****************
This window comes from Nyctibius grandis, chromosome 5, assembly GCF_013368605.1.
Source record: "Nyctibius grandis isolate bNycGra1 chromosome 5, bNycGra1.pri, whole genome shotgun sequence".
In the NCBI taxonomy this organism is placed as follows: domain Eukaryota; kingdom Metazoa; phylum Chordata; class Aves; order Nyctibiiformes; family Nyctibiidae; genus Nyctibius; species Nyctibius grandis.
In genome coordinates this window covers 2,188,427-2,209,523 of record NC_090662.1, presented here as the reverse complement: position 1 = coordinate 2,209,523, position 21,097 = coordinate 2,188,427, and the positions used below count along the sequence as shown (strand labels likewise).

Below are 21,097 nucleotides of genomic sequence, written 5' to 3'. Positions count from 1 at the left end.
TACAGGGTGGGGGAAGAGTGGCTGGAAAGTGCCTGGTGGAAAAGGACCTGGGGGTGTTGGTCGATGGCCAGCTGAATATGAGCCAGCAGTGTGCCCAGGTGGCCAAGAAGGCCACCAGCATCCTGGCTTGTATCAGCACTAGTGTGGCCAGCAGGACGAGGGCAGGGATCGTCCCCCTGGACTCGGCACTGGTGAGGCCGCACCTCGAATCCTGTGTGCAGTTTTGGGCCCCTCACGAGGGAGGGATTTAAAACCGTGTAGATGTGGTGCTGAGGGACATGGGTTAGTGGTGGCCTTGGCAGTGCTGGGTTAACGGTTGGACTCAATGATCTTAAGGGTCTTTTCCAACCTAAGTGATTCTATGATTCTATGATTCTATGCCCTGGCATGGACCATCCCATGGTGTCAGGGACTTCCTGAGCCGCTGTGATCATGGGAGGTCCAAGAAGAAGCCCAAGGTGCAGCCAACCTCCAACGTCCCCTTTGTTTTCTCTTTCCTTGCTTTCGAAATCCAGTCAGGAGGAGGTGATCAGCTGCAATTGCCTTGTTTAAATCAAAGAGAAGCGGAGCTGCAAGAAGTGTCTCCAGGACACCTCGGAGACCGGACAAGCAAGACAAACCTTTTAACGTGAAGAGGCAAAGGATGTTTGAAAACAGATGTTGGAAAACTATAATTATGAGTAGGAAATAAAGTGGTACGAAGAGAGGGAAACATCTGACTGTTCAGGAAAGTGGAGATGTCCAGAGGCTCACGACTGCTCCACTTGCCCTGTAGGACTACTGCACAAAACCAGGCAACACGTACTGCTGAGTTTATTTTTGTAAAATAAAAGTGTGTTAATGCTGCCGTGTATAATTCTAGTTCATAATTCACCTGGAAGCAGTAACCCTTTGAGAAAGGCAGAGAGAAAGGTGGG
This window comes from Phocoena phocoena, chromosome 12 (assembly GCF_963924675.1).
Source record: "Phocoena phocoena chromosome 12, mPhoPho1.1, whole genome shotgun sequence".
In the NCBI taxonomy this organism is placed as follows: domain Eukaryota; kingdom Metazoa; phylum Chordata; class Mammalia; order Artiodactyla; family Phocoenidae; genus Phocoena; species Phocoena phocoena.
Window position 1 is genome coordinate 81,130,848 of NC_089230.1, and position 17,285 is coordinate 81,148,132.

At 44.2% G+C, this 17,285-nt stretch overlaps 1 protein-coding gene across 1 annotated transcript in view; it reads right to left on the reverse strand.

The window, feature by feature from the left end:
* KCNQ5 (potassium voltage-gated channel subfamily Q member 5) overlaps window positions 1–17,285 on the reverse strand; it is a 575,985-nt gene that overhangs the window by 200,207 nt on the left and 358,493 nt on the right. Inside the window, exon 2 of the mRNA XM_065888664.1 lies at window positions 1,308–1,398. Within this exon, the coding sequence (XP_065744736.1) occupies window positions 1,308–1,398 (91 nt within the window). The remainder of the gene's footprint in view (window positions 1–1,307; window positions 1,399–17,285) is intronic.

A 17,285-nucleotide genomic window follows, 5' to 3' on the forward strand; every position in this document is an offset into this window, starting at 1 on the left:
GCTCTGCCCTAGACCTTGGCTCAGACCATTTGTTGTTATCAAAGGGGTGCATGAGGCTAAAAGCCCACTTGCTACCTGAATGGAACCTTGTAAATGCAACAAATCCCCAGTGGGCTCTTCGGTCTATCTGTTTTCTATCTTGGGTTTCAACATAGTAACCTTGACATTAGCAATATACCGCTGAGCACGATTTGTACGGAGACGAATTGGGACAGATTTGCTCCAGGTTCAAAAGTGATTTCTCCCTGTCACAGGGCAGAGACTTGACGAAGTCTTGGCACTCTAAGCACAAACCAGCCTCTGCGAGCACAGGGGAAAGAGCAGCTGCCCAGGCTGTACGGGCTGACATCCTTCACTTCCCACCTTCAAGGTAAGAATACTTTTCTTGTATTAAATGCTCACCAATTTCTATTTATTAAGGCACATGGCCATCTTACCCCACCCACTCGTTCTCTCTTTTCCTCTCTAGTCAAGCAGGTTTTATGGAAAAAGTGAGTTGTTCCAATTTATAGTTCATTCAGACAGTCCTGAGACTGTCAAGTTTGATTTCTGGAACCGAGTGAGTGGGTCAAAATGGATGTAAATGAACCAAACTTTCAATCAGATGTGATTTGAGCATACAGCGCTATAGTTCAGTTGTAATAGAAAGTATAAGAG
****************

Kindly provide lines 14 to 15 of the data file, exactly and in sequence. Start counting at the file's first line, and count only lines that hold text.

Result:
A 17,285-nucleotide genomic window follows, 5' to 3' on the forward strand; every position in this document is an offset into this window, starting at 1 on the left:
GCTCTGCCCTAGACCTTGGCTCAGACCATTTGTTGTTATCAAAGGGGTGCATGAGGCTAAAAGCCCACTTGCTACCTGAATGGAACCTTGTAAATGCAACAAATCCCCAGTGGGCTCTTCGGTCTATCTGTTTTCTATCTTGGGTTTCAACATAGTAACCTTGACATTAGCAATATACCGCTGAGCACGATTTGTACGGAGACGAATTGGGACAGATTTGCTCCAGGTTCAAAAGTGATTTCTCCCTGTCACAGGGCAGAGACTTGACGAAGTCTTGGCACTCTAAGCACAAACCAGCCTCTGCGAGCACAGGGGAAAGAGCAGCTGCCCAGGCTGTACGGGCTGACATCCTTCACTTCCCACCTTCAAGGTAAGAATACTTTTCTTGTATTAAATGCTCACCAATTTCTATTTATTAAGGCACATGGCCATCTTACCCCACCCACTCGTTCTCTCTTTTCCTCTCTAGTCAAGCAGGTTTTATGGAAAAAGTGAGTTGTTCCAATTTATAGTTCATTCAGACAGTCCTGAGACTGTCAAGTTTGATTTCTGGAACCGAGTGAGTGGGTCAAAATGGATGTAAATGAACCAAACTTTCAATCAGATGTGATTTGAGCATACAGCGCTATAGTTCAGTTGTAATAGAAAGTATAAGAG